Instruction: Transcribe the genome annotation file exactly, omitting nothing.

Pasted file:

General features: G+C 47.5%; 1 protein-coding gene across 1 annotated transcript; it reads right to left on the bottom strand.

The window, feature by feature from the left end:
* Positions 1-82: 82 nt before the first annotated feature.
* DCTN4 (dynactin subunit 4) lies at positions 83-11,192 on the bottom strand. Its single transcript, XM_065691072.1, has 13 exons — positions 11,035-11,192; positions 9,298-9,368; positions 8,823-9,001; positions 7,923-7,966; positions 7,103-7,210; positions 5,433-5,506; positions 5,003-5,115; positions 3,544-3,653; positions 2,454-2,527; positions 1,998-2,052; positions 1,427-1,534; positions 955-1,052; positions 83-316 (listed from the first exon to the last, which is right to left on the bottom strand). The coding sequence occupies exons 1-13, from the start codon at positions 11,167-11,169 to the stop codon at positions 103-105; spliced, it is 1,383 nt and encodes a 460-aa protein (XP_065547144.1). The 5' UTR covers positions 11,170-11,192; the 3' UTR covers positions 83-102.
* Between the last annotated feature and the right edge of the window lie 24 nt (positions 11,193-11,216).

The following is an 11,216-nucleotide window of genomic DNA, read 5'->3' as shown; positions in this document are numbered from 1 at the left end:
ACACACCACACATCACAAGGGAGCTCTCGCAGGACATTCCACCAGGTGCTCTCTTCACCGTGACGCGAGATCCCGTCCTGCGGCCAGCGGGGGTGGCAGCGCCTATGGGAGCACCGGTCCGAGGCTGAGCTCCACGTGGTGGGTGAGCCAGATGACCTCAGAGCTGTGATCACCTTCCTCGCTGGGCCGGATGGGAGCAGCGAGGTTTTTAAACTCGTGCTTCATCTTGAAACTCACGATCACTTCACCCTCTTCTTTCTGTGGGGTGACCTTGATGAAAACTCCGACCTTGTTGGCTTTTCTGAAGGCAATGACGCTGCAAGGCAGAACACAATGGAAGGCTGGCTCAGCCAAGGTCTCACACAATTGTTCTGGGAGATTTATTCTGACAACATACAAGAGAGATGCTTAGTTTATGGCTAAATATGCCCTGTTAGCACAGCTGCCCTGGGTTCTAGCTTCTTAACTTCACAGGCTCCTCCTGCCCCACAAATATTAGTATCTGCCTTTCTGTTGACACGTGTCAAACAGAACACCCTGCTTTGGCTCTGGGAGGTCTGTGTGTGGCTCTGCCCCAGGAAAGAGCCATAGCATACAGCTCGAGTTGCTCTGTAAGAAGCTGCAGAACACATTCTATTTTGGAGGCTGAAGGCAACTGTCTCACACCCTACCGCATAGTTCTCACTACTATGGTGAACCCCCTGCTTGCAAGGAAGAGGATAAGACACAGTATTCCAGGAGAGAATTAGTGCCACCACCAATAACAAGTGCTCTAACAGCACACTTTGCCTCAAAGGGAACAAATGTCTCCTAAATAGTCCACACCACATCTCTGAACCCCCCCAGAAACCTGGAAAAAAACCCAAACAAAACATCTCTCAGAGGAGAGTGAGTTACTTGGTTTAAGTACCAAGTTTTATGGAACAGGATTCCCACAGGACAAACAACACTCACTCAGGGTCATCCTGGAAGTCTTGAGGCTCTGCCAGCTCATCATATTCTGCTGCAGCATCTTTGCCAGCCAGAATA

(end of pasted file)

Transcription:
General features: G+C 47.5%; 1 protein-coding gene across 1 annotated transcript; it reads right to left on the bottom strand.

The window, feature by feature from the left end:
* Positions 1-82: 82 nt before the first annotated feature.
* DCTN4 (dynactin subunit 4) lies at positions 83-11,192 on the bottom strand. Its single transcript, XM_065691072.1, has 13 exons — positions 11,035-11,192; positions 9,298-9,368; positions 8,823-9,001; positions 7,923-7,966; positions 7,103-7,210; positions 5,433-5,506; positions 5,003-5,115; positions 3,544-3,653; positions 2,454-2,527; positions 1,998-2,052; positions 1,427-1,534; positions 955-1,052; positions 83-316 (listed from the first exon to the last, which is right to left on the bottom strand). The coding sequence occupies exons 1-13, from the start codon at positions 11,167-11,169 to the stop codon at positions 103-105; spliced, it is 1,383 nt and encodes a 460-aa protein (XP_065547144.1). The 5' UTR covers positions 11,170-11,192; the 3' UTR covers positions 83-102.
* Between the last annotated feature and the right edge of the window lie 24 nt (positions 11,193-11,216).

The following is an 11,216-nucleotide window of genomic DNA, read 5'->3' as shown; positions in this document are numbered from 1 at the left end:
ACACACCACACATCACAAGGGAGCTCTCGCAGGACATTCCACCAGGTGCTCTCTTCACCGTGACGCGAGATCCCGTCCTGCGGCCAGCGGGGGTGGCAGCGCCTATGGGAGCACCGGTCCGAGGCTGAGCTCCACGTGGTGGGTGAGCCAGATGACCTCAGAGCTGTGATCACCTTCCTCGCTGGGCCGGATGGGAGCAGCGAGGTTTTTAAACTCGTGCTTCATCTTGAAACTCACGATCACTTCACCCTCTTCTTTCTGTGGGGTGACCTTGATGAAAACTCCGACCTTGTTGGCTTTTCTGAAGGCAATGACGCTGCAAGGCAGAACACAATGGAAGGCTGGCTCAGCCAAGGTCTCACACAATTGTTCTGGGAGATTTATTCTGACAACATACAAGAGAGATGCTTAGTTTATGGCTAAATATGCCCTGTTAGCACAGCTGCCCTGGGTTCTAGCTTCTTAACTTCACAGGCTCCTCCTGCCCCACAAATATTAGTATCTGCCTTTCTGTTGACACGTGTCAAACAGAACACCCTGCTTTGGCTCTGGGAGGTCTGTGTGTGGCTCTGCCCCAGGAAAGAGCCATAGCATACAGCTCGAGTTGCTCTGTAAGAAGCTGCAGAACACATTCTATTTTGGAGGCTGAAGGCAACTGTCTCACACCCTACCGCATAGTTCTCACTACTATGGTGAACCCCCTGCTTGCAAGGAAGAGGATAAGACACAGTATTCCAGGAGAGAATTAGTGCCACCACCAATAACAAGTGCTCTAACAGCACACTTTGCCTCAAAGGGAACAAATGTCTCCTAAATAGTCCACACCACATCTCTGAACCCCCCCAGAAACCTGGAAAAAAACCCAAACAAAACATCTCTCAGAGGAGAGTGAGTTACTTGGTTTAAGTACCAAGTTTTATGGAACAGGATTCCCACAGGACAAACAACACTCACTCAGGGTCATCCTGGAAGTCTTGAGGCTCTGCCAGCTCATCATATTCTGCTGCAGCATCTTTGCCAGCCAGAATA